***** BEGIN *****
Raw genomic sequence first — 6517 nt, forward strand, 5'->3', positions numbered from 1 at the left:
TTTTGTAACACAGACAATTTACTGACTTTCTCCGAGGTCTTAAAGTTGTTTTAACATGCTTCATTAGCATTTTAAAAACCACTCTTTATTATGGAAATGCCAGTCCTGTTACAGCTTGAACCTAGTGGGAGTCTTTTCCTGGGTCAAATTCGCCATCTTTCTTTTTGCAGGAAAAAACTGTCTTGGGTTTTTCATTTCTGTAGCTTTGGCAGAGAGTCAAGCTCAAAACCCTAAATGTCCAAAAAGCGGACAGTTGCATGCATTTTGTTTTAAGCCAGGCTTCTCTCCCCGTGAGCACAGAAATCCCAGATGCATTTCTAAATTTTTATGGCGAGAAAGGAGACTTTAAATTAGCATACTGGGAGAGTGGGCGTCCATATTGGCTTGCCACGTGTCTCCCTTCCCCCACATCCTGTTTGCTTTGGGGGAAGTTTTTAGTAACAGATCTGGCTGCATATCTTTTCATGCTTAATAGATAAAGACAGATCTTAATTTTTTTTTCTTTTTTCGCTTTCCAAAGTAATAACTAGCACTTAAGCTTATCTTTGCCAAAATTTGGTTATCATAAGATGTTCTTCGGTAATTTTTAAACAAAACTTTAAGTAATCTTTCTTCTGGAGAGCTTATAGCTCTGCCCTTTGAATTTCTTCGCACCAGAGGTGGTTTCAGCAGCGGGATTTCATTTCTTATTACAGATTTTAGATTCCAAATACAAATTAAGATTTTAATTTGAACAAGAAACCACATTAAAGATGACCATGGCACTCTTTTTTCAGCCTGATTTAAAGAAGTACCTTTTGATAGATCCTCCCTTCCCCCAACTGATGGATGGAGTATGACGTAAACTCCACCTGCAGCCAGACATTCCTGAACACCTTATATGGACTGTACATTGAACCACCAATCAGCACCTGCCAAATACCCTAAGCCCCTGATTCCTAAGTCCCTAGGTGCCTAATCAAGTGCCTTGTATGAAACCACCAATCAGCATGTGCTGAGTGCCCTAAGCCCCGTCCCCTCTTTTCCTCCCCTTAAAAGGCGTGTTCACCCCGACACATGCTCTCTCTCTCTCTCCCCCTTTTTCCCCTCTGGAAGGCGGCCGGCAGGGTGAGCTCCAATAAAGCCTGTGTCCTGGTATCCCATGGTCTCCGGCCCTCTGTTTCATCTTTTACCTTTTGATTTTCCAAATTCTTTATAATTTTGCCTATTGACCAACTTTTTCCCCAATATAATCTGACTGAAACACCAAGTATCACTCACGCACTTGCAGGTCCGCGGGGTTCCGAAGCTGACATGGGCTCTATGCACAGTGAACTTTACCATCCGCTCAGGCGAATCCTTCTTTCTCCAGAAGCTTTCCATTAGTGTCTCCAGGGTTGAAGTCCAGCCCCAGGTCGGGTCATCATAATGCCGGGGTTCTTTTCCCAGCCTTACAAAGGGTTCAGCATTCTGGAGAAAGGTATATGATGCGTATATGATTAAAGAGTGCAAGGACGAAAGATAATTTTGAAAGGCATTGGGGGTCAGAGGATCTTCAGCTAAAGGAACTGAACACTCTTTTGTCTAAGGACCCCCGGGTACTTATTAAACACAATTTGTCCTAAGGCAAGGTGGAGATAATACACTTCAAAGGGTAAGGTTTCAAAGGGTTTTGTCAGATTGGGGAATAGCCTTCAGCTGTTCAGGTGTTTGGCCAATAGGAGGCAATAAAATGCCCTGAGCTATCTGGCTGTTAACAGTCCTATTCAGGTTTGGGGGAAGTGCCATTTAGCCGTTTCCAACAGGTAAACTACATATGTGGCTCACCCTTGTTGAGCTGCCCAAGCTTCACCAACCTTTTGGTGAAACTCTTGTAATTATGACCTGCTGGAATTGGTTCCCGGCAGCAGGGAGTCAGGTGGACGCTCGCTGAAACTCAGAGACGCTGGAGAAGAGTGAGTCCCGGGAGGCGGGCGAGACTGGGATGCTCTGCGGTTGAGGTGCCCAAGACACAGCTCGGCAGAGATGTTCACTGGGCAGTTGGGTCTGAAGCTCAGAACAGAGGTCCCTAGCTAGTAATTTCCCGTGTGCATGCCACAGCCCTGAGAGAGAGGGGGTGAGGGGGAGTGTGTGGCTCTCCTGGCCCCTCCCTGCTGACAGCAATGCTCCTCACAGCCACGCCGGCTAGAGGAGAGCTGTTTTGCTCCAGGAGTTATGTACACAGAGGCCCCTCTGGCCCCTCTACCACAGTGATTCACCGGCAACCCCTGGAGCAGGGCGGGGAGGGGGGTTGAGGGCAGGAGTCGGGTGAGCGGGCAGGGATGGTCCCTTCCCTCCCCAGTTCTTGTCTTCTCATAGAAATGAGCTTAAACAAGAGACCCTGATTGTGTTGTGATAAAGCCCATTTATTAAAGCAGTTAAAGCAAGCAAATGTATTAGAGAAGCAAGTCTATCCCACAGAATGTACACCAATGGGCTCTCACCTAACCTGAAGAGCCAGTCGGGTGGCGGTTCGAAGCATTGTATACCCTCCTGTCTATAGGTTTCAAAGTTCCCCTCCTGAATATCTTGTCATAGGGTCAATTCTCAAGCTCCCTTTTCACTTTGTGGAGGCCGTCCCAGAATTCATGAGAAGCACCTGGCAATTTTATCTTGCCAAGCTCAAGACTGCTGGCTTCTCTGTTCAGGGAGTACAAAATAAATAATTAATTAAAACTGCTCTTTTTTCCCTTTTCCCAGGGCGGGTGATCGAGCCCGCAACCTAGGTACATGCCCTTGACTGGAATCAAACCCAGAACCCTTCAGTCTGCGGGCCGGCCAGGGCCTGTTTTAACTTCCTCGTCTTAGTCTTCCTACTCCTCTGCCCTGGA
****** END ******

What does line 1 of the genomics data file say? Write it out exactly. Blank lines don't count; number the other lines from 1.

Raw genomic sequence first — 6517 nt, forward strand, 5'->3', positions numbered from 1 at the left: